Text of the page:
LONDON – Face-to-face negotiations between Britain and the European Union over a trade deal restarted over the weekend as the two sides make a last ditch attempt to reach an agreement with just five weeks to go before their current relationship ends.
There is currently no call scheduled between UK Prime Minister Boris Johnson and EU Commission president Ursula von der Leyen, a UK source told Reuters, after the Times newspaper reported the pair would speak in the next 48 hours.
The first sign of movement — either towards a deal or that talks are crumbling — is likely to be a call between Johnson and von der Leyen.
The Times also reported that the European Commission has started to “lean on” EU negotiator Michel Barnier to reach a deal with Britain, raising hopes that an agreement could come.
EU negotiator Michel Barnier arrived for talks in London on Saturday morning. He had said on Friday night that he was “very happy” to be back in the city and would keep working with “patience and determination”.
Barnier and Britain’s negotiator David Frost are working to secure a deal before the UK’s transition period with the EU ends on Dec. 31.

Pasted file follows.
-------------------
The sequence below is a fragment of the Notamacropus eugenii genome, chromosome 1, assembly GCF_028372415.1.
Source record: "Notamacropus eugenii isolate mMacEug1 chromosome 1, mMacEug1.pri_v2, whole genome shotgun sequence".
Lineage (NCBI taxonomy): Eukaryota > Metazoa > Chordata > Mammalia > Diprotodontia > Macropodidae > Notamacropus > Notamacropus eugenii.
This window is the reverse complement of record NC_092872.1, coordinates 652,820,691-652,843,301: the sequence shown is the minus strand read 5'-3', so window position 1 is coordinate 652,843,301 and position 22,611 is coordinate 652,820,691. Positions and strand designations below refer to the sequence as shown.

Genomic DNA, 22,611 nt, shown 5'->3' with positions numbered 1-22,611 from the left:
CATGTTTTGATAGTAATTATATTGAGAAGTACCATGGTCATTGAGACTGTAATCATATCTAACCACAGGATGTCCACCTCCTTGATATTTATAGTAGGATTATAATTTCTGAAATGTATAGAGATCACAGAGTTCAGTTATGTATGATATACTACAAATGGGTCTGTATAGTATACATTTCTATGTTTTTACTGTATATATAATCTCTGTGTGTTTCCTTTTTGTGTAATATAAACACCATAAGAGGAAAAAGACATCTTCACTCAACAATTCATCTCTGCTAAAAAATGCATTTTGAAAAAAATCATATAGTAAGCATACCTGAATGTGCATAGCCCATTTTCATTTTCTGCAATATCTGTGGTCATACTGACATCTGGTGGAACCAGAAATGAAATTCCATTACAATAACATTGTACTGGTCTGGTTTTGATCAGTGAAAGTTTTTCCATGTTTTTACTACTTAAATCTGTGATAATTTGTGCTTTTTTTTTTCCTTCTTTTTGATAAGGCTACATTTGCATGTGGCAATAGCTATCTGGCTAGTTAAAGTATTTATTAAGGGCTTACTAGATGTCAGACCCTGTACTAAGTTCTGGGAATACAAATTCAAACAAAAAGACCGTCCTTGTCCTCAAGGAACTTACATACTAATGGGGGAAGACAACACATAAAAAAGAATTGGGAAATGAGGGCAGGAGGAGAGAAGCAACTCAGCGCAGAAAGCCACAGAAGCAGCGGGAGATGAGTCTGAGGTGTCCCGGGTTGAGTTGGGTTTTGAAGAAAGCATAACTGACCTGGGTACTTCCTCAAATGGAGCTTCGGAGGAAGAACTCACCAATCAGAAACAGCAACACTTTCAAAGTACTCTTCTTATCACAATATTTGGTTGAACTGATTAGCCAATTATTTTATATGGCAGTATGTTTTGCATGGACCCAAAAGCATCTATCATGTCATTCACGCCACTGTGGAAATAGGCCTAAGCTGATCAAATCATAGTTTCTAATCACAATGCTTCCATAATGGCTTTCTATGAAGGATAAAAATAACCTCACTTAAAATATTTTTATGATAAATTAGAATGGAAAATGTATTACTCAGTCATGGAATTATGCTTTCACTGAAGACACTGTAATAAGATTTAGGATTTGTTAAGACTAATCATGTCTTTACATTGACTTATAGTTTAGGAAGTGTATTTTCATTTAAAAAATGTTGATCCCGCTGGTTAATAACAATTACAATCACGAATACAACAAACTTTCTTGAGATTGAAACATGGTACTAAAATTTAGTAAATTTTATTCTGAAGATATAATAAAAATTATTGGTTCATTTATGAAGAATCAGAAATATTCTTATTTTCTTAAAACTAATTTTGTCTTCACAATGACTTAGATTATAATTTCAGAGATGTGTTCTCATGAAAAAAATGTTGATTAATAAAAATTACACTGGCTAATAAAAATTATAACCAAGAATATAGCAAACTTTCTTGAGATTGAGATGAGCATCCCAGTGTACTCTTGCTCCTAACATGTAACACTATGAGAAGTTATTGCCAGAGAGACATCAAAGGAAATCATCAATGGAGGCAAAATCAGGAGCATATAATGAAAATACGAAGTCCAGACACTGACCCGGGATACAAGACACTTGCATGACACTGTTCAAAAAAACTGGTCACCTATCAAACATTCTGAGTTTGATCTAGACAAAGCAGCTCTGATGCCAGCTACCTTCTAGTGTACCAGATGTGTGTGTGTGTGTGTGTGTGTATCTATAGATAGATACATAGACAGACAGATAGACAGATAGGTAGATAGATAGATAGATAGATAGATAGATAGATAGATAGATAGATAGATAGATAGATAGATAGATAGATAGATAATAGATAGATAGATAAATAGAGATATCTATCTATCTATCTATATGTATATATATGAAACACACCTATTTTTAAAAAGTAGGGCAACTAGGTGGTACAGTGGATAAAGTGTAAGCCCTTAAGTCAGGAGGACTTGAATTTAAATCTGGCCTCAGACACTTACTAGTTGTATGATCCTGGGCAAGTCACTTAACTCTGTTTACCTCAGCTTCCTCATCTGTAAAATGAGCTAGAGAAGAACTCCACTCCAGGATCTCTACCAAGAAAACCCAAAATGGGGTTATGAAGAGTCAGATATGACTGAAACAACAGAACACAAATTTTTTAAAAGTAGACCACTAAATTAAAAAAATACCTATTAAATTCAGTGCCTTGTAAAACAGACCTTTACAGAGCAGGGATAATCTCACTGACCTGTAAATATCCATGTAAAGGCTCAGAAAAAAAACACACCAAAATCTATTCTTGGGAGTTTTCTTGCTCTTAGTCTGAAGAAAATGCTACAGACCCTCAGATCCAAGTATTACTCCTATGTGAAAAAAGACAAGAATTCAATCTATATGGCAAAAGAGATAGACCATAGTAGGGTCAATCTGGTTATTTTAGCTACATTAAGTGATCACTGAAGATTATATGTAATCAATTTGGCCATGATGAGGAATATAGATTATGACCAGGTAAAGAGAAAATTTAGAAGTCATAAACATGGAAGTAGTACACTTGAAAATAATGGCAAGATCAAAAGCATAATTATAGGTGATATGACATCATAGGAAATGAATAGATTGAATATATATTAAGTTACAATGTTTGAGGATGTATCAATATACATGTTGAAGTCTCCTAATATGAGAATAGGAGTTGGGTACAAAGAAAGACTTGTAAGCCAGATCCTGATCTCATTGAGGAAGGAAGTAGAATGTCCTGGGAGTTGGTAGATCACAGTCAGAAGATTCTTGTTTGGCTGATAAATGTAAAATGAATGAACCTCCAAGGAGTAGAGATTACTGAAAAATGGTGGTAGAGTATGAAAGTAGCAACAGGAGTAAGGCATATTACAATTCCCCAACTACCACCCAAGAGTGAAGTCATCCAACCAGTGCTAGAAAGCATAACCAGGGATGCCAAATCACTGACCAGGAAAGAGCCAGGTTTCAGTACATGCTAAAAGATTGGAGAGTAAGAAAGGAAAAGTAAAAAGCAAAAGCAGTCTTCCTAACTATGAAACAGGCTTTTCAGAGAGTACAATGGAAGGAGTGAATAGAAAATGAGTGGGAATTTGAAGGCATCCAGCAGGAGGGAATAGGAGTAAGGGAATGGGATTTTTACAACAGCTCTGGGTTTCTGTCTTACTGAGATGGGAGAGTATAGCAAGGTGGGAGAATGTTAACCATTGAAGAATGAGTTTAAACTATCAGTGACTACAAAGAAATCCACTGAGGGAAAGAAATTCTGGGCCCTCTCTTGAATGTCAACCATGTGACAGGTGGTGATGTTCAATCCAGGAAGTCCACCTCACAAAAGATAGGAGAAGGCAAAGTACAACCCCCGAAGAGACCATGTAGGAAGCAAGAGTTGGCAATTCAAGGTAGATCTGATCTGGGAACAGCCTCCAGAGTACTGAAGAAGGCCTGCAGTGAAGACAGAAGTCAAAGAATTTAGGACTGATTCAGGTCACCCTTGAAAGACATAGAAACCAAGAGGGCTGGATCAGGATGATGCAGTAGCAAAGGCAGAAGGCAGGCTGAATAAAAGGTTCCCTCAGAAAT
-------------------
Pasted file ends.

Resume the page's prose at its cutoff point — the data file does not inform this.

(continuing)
Both sides said on Friday that there were still big differences to overcome, as they both called for the other to compromise on the three main issues of contention – fishing, state aid and how to resolve any future disputes.
Johnson talked of “substantial and important differences”, while Barnier referred to “significant divergences”.
Britain left the bloc on Jan. 31 this year and a “no-deal” final exit would snarl borders, spook financial markets and disrupt delicate supply chains that stretch across Europe and beyond — just as the world grapples with the vast economic cost of the COVID-19 outbreak.
On the major sticking point of fishing, some media reports on Friday suggested that Britain had rejected an EU proposal on the value of fish quota that European fleets catch in British waters that are due to be restored to the UK.
The Times said Johnson and von der Leyen were due to talk to find common ground on fishing quotas.